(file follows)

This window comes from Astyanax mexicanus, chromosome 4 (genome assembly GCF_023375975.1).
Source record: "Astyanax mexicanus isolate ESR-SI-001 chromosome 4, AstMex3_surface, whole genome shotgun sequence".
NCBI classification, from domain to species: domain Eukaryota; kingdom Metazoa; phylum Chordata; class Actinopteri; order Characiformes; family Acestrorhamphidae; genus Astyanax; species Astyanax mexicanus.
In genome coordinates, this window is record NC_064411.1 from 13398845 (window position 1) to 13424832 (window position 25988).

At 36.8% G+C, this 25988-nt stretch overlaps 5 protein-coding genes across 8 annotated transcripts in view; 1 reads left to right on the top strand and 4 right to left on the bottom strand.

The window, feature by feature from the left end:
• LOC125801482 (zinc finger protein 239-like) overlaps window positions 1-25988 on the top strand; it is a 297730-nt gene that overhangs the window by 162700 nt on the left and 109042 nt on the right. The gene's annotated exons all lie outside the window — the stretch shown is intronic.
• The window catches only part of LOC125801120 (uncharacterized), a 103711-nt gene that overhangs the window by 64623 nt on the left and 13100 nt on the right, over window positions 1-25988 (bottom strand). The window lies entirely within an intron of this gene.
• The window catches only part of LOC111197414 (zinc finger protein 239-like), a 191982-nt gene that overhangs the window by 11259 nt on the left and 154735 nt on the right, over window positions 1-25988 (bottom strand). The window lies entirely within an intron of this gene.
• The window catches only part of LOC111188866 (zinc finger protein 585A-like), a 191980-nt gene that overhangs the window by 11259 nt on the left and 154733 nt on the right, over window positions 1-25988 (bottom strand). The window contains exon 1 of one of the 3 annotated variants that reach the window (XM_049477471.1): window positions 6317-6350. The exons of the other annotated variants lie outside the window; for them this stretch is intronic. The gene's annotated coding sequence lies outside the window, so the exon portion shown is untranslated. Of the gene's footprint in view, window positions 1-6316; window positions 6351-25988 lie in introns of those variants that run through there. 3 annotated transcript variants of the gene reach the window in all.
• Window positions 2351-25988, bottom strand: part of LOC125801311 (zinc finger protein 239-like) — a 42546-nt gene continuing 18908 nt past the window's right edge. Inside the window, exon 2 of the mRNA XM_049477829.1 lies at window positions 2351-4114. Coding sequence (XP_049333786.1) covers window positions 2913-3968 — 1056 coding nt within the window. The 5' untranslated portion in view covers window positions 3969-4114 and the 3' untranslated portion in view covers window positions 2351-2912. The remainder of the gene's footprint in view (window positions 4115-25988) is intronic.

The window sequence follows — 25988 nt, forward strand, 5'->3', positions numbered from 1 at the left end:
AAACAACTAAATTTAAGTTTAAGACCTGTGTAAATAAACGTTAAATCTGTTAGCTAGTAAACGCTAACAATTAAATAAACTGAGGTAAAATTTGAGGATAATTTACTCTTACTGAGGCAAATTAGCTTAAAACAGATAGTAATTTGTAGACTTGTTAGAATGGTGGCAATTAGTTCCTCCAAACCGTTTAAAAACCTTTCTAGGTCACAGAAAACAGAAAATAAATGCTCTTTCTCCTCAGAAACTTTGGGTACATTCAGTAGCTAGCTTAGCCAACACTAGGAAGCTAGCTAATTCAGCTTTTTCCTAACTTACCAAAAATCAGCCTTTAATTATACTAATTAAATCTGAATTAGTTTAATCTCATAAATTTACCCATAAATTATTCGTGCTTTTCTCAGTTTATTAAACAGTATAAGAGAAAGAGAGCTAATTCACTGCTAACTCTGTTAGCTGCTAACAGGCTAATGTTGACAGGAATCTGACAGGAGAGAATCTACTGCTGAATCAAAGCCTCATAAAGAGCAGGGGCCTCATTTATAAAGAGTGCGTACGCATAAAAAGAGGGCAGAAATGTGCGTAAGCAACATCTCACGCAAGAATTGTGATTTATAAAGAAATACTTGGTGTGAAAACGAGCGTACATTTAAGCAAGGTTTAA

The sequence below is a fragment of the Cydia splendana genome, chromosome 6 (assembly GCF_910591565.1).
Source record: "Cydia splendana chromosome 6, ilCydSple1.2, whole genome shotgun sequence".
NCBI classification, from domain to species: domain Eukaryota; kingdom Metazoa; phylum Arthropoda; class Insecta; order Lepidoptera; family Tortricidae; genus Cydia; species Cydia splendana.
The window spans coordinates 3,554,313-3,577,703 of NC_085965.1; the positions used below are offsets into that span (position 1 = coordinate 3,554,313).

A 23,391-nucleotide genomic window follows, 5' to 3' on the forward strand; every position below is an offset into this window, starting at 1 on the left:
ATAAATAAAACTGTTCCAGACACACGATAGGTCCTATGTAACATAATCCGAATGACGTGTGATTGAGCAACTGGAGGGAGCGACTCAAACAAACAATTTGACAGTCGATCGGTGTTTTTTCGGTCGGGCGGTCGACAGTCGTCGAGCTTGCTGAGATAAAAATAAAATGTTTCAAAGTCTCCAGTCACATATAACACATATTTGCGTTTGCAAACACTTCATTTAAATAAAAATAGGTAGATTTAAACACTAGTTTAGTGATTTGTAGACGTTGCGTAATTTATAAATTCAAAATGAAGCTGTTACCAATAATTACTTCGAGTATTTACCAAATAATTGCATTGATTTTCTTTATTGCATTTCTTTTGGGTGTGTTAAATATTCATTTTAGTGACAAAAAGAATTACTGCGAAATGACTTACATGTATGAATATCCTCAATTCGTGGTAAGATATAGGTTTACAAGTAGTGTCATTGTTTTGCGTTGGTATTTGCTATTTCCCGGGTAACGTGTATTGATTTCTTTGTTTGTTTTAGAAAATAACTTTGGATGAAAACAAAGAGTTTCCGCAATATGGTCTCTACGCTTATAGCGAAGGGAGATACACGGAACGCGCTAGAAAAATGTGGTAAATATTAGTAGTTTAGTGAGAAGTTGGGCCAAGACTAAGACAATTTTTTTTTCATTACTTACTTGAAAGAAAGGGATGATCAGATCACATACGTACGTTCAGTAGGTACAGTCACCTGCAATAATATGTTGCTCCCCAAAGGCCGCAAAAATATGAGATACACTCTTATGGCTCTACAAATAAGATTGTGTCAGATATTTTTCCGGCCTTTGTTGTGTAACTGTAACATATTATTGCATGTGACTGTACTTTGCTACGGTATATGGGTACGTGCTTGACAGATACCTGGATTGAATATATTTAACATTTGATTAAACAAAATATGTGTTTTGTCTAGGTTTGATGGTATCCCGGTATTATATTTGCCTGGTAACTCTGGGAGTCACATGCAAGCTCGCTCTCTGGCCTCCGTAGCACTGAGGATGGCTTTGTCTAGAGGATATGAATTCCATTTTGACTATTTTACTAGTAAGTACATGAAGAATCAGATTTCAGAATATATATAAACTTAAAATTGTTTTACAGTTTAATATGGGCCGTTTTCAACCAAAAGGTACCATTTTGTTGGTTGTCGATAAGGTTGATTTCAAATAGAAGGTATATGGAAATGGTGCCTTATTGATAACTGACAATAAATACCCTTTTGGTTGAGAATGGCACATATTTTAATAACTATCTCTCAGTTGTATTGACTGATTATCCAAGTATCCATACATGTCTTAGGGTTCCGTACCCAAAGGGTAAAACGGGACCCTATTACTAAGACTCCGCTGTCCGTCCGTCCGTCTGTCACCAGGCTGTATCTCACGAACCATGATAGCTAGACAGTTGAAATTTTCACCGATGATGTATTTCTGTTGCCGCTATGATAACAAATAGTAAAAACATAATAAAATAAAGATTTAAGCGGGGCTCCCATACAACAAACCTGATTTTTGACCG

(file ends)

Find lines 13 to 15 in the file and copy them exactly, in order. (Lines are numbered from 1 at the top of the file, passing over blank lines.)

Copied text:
AAACAACTAAATTTAAGTTTAAGACCTGTGTAAATAAACGTTAAATCTGTTAGCTAGTAAACGCTAACAATTAAATAAACTGAGGTAAAATTTGAGGATAATTTACTCTTACTGAGGCAAATTAGCTTAAAACAGATAGTAATTTGTAGACTTGTTAGAATGGTGGCAATTAGTTCCTCCAAACCGTTTAAAAACCTTTCTAGGTCACAGAAAACAGAAAATAAATGCTCTTTCTCCTCAGAAACTTTGGGTACATTCAGTAGCTAGCTTAGCCAACACTAGGAAGCTAGCTAATTCAGCTTTTTCCTAACTTACCAAAAATCAGCCTTTAATTATACTAATTAAATCTGAATTAGTTTAATCTCATAAATTTACCCATAAATTATTCGTGCTTTTCTCAGTTTATTAAACAGTATAAGAGAAAGAGAGCTAATTCACTGCTAACTCTGTTAGCTGCTAACAGGCTAATGTTGACAGGAATCTGACAGGAGAGAATCTACTGCTGAATCAAAGCCTCATAAAGAGCAGGGGCCTCATTTATAAAGAGTGCGTACGCATAAAAAGAGGGCAGAAATGTGCGTAAGCAACATCTCACGCAAGAATTGTGATTTATAAAGAAATACTTGGTGTGAAAACGAGCGTACATTTAAGCAAGGTTTAA

The sequence below is a fragment of the Cydia splendana genome, chromosome 6 (assembly GCF_910591565.1).
Source record: "Cydia splendana chromosome 6, ilCydSple1.2, whole genome shotgun sequence".